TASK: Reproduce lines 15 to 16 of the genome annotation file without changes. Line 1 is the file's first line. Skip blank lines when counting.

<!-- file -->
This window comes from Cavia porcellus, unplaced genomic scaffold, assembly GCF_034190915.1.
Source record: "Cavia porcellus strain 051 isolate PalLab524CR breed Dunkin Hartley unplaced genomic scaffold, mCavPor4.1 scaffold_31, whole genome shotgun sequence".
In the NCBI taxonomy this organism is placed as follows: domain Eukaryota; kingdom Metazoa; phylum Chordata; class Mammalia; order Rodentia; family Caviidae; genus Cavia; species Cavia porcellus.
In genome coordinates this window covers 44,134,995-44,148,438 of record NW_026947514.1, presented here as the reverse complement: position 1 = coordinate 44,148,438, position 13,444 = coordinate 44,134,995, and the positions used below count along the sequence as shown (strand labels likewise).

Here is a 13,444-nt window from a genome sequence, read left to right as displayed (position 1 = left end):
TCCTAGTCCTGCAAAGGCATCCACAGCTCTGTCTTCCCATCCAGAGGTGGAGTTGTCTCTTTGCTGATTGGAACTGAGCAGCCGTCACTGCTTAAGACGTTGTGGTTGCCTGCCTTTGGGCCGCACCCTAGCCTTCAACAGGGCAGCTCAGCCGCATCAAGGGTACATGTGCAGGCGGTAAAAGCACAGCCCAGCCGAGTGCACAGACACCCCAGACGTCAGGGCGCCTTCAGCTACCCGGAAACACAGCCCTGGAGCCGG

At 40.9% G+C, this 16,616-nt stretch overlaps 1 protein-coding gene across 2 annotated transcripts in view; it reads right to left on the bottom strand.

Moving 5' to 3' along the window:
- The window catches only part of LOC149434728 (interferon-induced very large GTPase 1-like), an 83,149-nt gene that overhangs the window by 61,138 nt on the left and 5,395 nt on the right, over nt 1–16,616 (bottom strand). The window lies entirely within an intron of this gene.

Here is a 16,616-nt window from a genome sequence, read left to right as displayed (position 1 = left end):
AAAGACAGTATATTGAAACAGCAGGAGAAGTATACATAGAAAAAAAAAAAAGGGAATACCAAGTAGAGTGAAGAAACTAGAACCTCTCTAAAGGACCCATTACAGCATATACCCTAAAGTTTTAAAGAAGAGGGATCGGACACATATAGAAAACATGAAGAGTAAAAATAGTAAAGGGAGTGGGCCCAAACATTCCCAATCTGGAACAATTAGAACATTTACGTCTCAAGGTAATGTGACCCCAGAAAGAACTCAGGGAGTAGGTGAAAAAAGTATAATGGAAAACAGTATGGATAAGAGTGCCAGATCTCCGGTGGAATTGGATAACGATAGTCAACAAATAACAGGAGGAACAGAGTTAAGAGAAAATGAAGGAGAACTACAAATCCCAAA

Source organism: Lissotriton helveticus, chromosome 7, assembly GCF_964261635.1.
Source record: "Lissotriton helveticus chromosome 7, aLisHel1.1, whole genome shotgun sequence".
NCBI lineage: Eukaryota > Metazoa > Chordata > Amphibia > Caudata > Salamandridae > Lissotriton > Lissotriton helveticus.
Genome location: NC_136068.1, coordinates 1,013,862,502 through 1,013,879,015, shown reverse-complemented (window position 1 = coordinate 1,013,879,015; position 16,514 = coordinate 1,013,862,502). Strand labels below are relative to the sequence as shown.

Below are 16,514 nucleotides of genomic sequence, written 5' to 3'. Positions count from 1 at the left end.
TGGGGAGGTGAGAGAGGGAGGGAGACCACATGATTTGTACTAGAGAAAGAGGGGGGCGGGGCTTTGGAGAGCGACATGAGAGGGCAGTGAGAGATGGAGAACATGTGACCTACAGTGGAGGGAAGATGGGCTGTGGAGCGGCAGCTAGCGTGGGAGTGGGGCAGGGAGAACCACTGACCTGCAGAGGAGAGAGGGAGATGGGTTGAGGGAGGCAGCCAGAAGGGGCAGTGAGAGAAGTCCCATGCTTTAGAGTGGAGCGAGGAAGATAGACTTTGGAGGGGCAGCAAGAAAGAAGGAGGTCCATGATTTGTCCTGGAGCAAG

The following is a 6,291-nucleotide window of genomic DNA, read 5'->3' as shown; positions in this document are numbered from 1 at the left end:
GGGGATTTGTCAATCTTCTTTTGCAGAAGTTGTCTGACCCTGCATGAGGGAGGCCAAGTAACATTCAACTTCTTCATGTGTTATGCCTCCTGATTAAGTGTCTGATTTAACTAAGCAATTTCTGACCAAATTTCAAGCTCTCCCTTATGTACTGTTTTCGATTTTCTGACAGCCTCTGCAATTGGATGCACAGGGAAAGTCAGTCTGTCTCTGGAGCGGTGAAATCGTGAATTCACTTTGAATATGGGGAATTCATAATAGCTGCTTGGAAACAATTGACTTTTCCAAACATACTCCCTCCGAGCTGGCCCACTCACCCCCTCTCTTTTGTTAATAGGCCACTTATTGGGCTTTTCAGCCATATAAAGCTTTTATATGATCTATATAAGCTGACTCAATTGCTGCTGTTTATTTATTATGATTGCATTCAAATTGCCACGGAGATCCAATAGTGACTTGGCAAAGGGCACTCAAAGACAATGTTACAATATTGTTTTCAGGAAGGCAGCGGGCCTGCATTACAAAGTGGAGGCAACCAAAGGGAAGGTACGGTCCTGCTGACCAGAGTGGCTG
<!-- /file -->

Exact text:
Genome location: NC_136068.1, coordinates 1,013,862,502 through 1,013,879,015, shown reverse-complemented (window position 1 = coordinate 1,013,879,015; position 16,514 = coordinate 1,013,862,502). Strand labels below are relative to the sequence as shown.

Below are 16,514 nucleotides of genomic sequence, written 5' to 3'. Positions count from 1 at the left end.